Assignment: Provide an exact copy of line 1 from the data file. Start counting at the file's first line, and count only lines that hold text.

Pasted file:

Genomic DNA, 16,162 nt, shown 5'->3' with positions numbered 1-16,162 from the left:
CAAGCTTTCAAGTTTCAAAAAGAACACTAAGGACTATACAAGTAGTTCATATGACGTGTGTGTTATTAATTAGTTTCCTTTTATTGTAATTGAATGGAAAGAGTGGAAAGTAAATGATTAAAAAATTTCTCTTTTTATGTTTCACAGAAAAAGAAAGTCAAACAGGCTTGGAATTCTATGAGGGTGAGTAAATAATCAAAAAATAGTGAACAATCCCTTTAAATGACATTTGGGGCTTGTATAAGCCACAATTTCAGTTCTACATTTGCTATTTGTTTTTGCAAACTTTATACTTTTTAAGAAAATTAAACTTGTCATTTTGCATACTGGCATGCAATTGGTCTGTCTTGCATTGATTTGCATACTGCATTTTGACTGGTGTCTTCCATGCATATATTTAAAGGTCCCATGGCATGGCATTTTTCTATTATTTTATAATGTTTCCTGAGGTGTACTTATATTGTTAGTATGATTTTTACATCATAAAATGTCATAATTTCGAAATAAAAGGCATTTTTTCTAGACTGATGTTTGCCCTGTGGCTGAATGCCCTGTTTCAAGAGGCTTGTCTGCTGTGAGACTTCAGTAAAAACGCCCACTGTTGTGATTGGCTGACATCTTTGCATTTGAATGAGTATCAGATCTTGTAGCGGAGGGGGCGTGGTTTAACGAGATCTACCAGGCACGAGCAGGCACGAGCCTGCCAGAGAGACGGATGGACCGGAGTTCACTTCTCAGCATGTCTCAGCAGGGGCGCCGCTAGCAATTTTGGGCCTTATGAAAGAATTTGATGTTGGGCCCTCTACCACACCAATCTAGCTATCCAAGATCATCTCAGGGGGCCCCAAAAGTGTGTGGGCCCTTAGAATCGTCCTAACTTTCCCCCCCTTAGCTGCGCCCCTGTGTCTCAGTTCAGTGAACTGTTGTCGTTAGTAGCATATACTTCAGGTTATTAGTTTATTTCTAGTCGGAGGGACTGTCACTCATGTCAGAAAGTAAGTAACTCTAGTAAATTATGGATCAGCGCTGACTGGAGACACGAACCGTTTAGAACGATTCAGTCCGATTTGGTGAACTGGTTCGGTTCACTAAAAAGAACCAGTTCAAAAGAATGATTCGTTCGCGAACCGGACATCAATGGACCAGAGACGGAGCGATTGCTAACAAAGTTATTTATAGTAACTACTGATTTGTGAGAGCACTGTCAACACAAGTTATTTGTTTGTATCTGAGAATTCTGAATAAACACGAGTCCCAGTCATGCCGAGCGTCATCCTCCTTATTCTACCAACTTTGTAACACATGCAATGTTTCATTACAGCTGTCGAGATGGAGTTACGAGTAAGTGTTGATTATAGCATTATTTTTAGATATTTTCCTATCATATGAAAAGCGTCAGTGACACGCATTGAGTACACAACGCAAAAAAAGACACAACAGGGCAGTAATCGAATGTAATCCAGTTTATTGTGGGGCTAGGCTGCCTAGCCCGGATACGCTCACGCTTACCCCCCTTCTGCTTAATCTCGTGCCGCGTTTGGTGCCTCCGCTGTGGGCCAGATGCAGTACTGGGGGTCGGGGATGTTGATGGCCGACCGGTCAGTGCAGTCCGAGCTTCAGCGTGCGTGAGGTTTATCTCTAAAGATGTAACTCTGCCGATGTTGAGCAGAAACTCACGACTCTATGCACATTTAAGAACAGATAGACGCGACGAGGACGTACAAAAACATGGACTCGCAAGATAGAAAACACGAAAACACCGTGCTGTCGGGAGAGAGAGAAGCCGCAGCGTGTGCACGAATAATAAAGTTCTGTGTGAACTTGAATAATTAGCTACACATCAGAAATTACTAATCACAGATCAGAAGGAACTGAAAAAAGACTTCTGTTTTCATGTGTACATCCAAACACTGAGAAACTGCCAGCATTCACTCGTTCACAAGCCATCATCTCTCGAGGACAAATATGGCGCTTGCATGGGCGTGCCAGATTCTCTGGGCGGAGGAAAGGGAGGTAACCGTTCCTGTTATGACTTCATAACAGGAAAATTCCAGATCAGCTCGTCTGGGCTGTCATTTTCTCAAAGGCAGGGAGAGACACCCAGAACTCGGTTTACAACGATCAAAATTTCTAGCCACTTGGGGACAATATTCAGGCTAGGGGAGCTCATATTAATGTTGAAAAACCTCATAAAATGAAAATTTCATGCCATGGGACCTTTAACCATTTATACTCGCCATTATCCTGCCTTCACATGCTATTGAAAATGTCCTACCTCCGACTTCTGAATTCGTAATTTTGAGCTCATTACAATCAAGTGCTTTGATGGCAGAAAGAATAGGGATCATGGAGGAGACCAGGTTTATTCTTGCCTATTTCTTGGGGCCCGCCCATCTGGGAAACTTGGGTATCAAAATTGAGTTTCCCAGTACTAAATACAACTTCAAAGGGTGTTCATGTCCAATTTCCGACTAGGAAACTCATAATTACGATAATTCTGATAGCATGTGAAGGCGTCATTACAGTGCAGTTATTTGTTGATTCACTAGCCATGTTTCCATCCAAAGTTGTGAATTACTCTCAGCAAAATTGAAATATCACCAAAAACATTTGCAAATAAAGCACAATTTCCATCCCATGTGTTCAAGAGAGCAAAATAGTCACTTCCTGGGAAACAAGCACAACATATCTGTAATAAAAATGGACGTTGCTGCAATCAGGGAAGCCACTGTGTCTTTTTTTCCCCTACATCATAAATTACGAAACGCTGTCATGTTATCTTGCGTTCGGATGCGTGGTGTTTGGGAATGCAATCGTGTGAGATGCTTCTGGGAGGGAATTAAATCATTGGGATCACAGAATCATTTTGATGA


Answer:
Genomic DNA, 16,162 nt, shown 5'->3' with positions numbered 1-16,162 from the left: